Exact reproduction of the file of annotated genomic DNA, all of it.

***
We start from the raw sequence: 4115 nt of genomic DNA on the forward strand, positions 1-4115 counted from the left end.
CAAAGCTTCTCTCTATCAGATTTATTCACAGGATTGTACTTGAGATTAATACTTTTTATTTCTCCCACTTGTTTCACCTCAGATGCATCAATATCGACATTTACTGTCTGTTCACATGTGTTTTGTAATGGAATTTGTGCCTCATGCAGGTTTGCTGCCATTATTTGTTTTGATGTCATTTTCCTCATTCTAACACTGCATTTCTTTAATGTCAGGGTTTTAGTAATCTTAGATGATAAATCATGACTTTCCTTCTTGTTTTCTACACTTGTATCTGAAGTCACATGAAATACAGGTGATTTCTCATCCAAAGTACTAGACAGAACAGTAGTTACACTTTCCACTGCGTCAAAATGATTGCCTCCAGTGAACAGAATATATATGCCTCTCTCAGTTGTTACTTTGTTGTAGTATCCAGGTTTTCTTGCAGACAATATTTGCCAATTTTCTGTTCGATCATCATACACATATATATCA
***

We start from the raw sequence: 4115 nt of genomic DNA on the forward strand, positions 1-4115 counted from the left end.
CAAAGCTTCTCTCTATCAGATTTATTCACAGGATTGTACTTGAGATTAATACTTTTTATTTCTCCCACTTGTTTCACCTCAGATGCATCAATATCGACATTTACTGTCTGTTCACATGTGTTTTGTAATGGAATTTGTGCCTCATGCAGGTTTGCTGCCATTATTTGTTTTGATGTCATTTTCCTCATTCTAACACTGCATTTCTTTAATGTCAGGGTTTTAGTAATCTTAGATGATAAATCATGACTTTCCTTCTTGTTTTCTACACTTGTATCTGAAGTCACATGAAATACAGGTGATTTCTCATCCAAAGTACTAGACAGAACAGTAGTTACACTTTCCACTGCGTCAAAATGATTGCCTCCAGTGAACAGAATATATATGCCTCTCTCAGTTGTTACTTTGTTGTAGTATCCAGGTTTTCTTGCAGACAATATTTGCCAATTTTCTGTTCGATCATCATACACATATATATCA